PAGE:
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Employee Well-Being Drops – Latest CIPD Survey


The Chartered Institute of Personnel and Development's (CIPD) latest Absence Management report quantifies the number of employee absences per annum in the United Kingdom (UK) for 2010. The average number of days absent per employee for the various sectors are: • public 9.6 days • non-profit 8.3 days • manufacturing and production 6.9 days • private 6.6 days Less than half of employers, the survey found, measure the cost of absenteeism. Those organizations that actively manage absences found the following strategies the most effective: • return-to-work interviews • trigger mechanisms to review attendance • disciplinary procedures for unacceptable absence • line managers equipped with information, skills and responsibility Although the public sector is less prone to use disciplinary action to reduce the level of absences compared with other sectors, that sector more often uses strategies to promote good health in an effort to reduce absenteeism. None the less, the global financial crisis has taken its toll on employee health and well-being. More than one in three employers reported an increase in stress-related absences and mental health problems. This is a significant increase from the one in five reported in the previous survey. Used with caution, the level of employee absences is one of a number of key indicators for employee engagement and worker productivity. By proactively monitoring and seeking to uncover the underlying causes of high absence levels, organizations can lift employee health and motivation. Reference Annual survey report 2010 - Executive summary

2 Responses

  1. Employee Well-being Drops….

    Really?? This post states that recent employee absenteeism has risen due to the increased stress of economic factors, etc., and then goes on to state that "disciplinary procedures for unacceptable absence" will help the situation???  These employees are already stressed and stretched to the max, and you’re going to add to their load by slapping them with a disciplinary procedure for an "unacceptable absence"??  Who determines what is unacceptable?  If an employee needs a "mental health day" because they feel like they are going to snap, are you then going to hit them with disciplinary action?  And you honestly think this "dark ages" management style will improve production??  It may get the employee to work a little more often, but their morale and energy level will be so low the productivity you receive will probably be negligible – and who can blame them?  More recent studies have shown that offering help, empathy, understanding and morale boosts will increase both attendance and productivity.  Just being at your desk does not equal productivity.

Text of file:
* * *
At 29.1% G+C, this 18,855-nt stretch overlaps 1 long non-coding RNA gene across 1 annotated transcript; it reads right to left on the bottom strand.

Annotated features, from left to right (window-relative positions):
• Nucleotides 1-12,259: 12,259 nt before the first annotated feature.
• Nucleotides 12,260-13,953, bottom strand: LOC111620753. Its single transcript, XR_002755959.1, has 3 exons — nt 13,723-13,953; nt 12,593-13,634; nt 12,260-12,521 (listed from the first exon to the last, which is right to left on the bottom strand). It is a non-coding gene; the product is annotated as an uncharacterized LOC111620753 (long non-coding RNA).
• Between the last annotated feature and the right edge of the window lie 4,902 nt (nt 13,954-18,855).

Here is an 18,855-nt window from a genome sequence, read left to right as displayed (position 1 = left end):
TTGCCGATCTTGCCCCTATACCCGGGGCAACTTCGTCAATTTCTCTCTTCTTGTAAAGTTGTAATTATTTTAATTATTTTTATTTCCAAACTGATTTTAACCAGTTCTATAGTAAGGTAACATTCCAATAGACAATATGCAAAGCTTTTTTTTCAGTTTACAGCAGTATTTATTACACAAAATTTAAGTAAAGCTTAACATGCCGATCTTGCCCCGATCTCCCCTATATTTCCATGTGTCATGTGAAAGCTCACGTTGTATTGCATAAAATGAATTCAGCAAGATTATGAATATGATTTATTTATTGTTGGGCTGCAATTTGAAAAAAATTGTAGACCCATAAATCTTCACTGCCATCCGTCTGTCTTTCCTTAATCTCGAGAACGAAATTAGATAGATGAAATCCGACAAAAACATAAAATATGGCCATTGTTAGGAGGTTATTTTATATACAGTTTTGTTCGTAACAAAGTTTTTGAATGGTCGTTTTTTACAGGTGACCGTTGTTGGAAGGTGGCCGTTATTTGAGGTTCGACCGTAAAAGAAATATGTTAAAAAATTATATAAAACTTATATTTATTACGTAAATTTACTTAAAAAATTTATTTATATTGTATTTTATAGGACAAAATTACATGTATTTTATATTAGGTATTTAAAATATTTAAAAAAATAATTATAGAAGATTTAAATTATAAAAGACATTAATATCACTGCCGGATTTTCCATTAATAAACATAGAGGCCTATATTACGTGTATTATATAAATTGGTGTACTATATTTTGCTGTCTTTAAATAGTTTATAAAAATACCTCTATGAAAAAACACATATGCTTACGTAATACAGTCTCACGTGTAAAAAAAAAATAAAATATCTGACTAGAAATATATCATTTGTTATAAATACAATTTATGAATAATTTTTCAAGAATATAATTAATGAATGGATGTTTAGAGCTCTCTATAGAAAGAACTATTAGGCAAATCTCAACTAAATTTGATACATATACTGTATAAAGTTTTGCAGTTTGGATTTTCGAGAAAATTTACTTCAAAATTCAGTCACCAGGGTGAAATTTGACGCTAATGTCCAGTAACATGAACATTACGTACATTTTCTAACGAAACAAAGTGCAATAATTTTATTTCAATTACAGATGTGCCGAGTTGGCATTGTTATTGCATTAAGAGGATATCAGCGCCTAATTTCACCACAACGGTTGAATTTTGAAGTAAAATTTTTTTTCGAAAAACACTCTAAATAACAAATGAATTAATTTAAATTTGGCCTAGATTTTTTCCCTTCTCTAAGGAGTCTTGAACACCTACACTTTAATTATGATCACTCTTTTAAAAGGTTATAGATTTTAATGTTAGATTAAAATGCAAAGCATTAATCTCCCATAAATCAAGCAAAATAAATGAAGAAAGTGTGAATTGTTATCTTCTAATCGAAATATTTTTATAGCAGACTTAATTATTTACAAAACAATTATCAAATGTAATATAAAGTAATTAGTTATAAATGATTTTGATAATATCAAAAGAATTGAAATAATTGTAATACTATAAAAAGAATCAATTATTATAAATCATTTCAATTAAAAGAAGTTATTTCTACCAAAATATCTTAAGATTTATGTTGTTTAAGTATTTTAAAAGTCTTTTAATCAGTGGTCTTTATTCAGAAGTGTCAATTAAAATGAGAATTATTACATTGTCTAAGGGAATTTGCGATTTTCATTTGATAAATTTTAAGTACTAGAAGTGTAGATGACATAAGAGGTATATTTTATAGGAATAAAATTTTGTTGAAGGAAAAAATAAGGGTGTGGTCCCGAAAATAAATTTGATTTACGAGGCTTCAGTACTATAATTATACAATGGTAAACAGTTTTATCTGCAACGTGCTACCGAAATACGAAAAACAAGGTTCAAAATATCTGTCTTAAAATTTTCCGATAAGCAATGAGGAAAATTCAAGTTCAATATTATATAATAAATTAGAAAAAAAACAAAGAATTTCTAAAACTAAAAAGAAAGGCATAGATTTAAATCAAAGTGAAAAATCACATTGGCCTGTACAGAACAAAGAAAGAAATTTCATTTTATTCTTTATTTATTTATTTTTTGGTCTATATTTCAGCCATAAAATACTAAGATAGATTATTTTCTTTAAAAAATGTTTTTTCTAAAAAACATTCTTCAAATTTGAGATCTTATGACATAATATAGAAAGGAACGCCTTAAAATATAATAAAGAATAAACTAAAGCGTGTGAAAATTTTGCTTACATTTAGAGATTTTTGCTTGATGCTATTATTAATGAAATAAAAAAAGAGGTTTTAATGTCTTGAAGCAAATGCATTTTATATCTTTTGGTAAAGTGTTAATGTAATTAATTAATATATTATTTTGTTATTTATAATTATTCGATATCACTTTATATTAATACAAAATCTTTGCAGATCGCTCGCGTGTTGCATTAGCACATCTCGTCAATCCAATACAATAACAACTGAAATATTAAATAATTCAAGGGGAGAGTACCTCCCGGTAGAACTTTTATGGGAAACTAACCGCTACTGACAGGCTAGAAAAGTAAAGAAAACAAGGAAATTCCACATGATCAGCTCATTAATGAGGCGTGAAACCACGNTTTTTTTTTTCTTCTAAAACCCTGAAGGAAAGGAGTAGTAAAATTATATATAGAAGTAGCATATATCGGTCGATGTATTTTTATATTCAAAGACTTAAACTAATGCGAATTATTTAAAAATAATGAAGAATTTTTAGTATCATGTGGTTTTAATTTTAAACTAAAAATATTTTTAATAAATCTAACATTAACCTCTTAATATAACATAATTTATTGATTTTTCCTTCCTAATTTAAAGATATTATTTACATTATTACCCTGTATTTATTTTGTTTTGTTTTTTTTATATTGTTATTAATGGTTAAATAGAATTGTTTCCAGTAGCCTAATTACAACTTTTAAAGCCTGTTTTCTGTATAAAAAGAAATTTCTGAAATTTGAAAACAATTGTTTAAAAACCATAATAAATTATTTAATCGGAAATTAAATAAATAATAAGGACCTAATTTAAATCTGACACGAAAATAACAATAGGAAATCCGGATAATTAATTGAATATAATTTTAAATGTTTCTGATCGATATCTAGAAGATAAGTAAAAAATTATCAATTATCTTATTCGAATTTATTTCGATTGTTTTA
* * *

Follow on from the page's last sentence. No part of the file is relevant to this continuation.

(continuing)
2. Absenteeism and Disciplinary Procedures

    Thank you for your comments, pinhaid1. I think we are much closer in our thoughts than you think. Yes, the rise of employee absenteeism due to increased stress and mental health problems is a serious cause for concern and action. When I mentioned disciplinary procedures as a strategy for reducing absenteeism, this was but one of four strategies that I said organizations use to manage absenteeism levels.

    Here, I was reporting the results of the CIPD survey. I want to be clear on this. Organizations surveyed did not use this strategy as the only strategy. And I do not recommend this as the only strategy. Far from it! In my piece, I actually advise organizations to proactively monitor absence levels and seek to uncover the underlying causes. I even refer to absence levels as a key indicator of employee engagement and productivity. I have written on both these subjects at length in our blog at So, far from advocating a "dark ages", sledgehammer approach, I advise an enlightened approach with the aim of not punishing people under stress but to increase engagement levels, job satisfaction and productivity.

    Les Allan
    Managing Director
    Business Performance Pty Ltd

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